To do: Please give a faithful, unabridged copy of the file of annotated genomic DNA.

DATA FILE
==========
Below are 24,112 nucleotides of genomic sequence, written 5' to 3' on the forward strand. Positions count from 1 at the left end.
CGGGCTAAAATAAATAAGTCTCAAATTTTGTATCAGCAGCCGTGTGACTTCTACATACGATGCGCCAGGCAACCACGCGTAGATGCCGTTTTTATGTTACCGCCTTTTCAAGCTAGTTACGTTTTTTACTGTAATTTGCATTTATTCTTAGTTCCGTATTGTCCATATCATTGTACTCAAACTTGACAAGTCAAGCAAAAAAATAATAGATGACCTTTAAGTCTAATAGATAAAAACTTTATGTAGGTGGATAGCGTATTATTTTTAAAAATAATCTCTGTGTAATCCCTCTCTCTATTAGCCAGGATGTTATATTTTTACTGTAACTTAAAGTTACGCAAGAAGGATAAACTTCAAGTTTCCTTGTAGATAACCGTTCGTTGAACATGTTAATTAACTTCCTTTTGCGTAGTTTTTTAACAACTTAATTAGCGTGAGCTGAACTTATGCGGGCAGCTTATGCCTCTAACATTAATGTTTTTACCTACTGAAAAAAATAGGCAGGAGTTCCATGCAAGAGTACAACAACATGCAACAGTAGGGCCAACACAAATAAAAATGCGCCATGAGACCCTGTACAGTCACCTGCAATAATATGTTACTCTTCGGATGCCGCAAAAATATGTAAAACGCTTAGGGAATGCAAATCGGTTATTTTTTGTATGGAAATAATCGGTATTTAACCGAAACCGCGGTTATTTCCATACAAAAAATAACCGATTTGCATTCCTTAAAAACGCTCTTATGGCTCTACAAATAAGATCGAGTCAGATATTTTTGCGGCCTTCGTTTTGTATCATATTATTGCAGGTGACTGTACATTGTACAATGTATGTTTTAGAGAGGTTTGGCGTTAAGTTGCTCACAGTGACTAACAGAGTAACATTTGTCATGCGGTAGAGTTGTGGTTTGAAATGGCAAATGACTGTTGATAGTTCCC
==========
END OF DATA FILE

Below are 24,112 nucleotides of genomic sequence, written 5' to 3' on the forward strand. Positions count from 1 at the left end.
CGGGCTAAAATAAATAAGTCTCAAATTTTGTATCAGCAGCCGTGTGACTTCTACATACGATGCGCCAGGCAACCACGCGTAGATGCCGTTTTTATGTTACCGCCTTTTCAAGCTAGTTACGTTTTTTACTGTAATTTGCATTTATTCTTAGTTCCGTATTGTCCATATCATTGTACTCAAACTTGACAAGTCAAGCAAAAAAATAATAGATGACCTTTAAGTCTAATAGATAAAAACTTTATGTAGGTGGATAGCGTATTATTTTTAAAAATAATCTCTGTGTAATCCCTCTCTCTATTAGCCAGGATGTTATATTTTTACTGTAACTTAAAGTTACGCAAGAAGGATAAACTTCAAGTTTCCTTGTAGATAACCGTTCGTTGAACATGTTAATTAACTTCCTTTTGCGTAGTTTTTTAACAACTTAATTAGCGTGAGCTGAACTTATGCGGGCAGCTTATGCCTCTAACATTAATGTTTTTACCTACTGAAAAAAATAGGCAGGAGTTCCATGCAAGAGTACAACAACATGCAACAGTAGGGCCAACACAAATAAAAATGCGCCATGAGACCCTGTACAGTCACCTGCAATAATATGTTACTCTTCGGATGCCGCAAAAATATGTAAAACGCTTAGGGAATGCAAATCGGTTATTTTTTGTATGGAAATAATCGGTATTTAACCGAAACCGCGGTTATTTCCATACAAAAAATAACCGATTTGCATTCCTTAAAAACGCTCTTATGGCTCTACAAATAAGATCGAGTCAGATATTTTTGCGGCCTTCGTTTTGTATCATATTATTGCAGGTGACTGTACATTGTACAATGTATGTTTTAGAGAGGTTTGGCGTTAAGTTGCTCACAGTGACTAACAGAGTAACATTTGTCATGCGGTAGAGTTGTGGTTTGAAATGGCAAATGACTGTTGATAGTTCCC